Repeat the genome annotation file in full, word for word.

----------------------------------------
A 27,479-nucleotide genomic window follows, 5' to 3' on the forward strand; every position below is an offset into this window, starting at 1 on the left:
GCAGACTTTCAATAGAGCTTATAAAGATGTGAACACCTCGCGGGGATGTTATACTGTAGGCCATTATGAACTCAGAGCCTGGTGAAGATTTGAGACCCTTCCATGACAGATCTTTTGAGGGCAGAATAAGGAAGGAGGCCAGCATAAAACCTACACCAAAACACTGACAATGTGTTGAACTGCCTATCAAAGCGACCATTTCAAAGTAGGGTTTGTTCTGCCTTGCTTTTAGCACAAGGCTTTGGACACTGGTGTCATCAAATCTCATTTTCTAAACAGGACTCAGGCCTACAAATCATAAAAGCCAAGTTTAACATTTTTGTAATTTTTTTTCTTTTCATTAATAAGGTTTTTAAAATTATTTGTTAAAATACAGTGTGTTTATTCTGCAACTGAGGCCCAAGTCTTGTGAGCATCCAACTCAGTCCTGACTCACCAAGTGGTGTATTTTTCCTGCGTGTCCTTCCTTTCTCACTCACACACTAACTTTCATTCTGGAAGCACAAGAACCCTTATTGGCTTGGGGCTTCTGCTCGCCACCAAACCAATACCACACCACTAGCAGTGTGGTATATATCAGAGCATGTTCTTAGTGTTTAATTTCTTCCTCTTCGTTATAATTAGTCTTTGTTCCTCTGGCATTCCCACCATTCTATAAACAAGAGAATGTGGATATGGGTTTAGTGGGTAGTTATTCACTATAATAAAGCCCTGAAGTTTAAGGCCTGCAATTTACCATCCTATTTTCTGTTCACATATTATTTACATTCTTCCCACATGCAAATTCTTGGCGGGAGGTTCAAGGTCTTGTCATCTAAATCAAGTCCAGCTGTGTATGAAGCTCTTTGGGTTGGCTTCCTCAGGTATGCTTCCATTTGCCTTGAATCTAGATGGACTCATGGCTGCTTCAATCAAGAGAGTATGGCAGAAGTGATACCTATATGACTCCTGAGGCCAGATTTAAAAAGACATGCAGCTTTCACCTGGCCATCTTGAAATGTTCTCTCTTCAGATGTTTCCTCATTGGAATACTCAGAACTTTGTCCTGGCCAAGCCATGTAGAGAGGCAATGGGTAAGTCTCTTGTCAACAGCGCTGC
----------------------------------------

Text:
A 27,479-nucleotide genomic window follows, 5' to 3' on the forward strand; every position below is an offset into this window, starting at 1 on the left:
GCAGACTTTCAATAGAGCTTATAAAGATGTGAACACCTCGCGGGGATGTTATACTGTAGGCCATTATGAACTCAGAGCCTGGTGAAGATTTGAGACCCTTCCATGACAGATCTTTTGAGGGCAGAATAAGGAAGGAGGCCAGCATAAAACCTACACCAAAACACTGACAATGTGTTGAACTGCCTATCAAAGCGACCATTTCAAAGTAGGGTTTGTTCTGCCTTGCTTTTAGCACAAGGCTTTGGACACTGGTGTCATCAAATCTCATTTTCTAAACAGGACTCAGGCCTACAAATCATAAAAGCCAAGTTTAACATTTTTGTAATTTTTTTTCTTTTCATTAATAAGGTTTTTAAAATTATTTGTTAAAATACAGTGTGTTTATTCTGCAACTGAGGCCCAAGTCTTGTGAGCATCCAACTCAGTCCTGACTCACCAAGTGGTGTATTTTTCCTGCGTGTCCTTCCTTTCTCACTCACACACTAACTTTCATTCTGGAAGCACAAGAACCCTTATTGGCTTGGGGCTTCTGCTCGCCACCAAACCAATACCACACCACTAGCAGTGTGGTATATATCAGAGCATGTTCTTAGTGTTTAATTTCTTCCTCTTCGTTATAATTAGTCTTTGTTCCTCTGGCATTCCCACCATTCTATAAACAAGAGAATGTGGATATGGGTTTAGTGGGTAGTTATTCACTATAATAAAGCCCTGAAGTTTAAGGCCTGCAATTTACCATCCTATTTTCTGTTCACATATTATTTACATTCTTCCCACATGCAAATTCTTGGCGGGAGGTTCAAGGTCTTGTCATCTAAATCAAGTCCAGCTGTGTATGAAGCTCTTTGGGTTGGCTTCCTCAGGTATGCTTCCATTTGCCTTGAATCTAGATGGACTCATGGCTGCTTCAATCAAGAGAGTATGGCAGAAGTGATACCTATATGACTCCTGAGGCCAGATTTAAAAAGACATGCAGCTTTCACCTGGCCATCTTGAAATGTTCTCTCTTCAGATGTTTCCTCATTGGAATACTCAGAACTTTGTCCTGGCCAAGCCATGTAGAGAGGCAATGGGTAAGTCTCTTGTCAACAGCGCTGC